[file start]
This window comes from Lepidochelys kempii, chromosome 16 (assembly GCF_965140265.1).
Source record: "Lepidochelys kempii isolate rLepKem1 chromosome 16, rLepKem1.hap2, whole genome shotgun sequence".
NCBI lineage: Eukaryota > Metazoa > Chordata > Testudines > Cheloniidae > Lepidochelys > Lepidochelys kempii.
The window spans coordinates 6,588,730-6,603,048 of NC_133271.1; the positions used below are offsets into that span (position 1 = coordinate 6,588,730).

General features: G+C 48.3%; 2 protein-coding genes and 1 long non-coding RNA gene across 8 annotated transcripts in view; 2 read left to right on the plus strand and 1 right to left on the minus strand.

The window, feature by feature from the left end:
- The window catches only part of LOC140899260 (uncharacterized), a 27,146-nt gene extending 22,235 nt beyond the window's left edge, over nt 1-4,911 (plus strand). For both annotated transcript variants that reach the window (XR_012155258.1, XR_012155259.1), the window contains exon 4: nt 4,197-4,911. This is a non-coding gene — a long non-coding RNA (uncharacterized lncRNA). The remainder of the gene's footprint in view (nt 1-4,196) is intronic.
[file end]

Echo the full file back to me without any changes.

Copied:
This window comes from Lepidochelys kempii, chromosome 16 (assembly GCF_965140265.1).
Source record: "Lepidochelys kempii isolate rLepKem1 chromosome 16, rLepKem1.hap2, whole genome shotgun sequence".
NCBI lineage: Eukaryota > Metazoa > Chordata > Testudines > Cheloniidae > Lepidochelys > Lepidochelys kempii.
The window spans coordinates 6,588,730-6,603,048 of NC_133271.1; the positions used below are offsets into that span (position 1 = coordinate 6,588,730).

General features: G+C 48.3%; 2 protein-coding genes and 1 long non-coding RNA gene across 8 annotated transcripts in view; 2 read left to right on the plus strand and 1 right to left on the minus strand.

The window, feature by feature from the left end:
- The window catches only part of LOC140899260 (uncharacterized), a 27,146-nt gene extending 22,235 nt beyond the window's left edge, over nt 1-4,911 (plus strand). For both annotated transcript variants that reach the window (XR_012155258.1, XR_012155259.1), the window contains exon 4: nt 4,197-4,911. This is a non-coding gene — a long non-coding RNA (uncharacterized lncRNA). The remainder of the gene's footprint in view (nt 1-4,196) is intronic.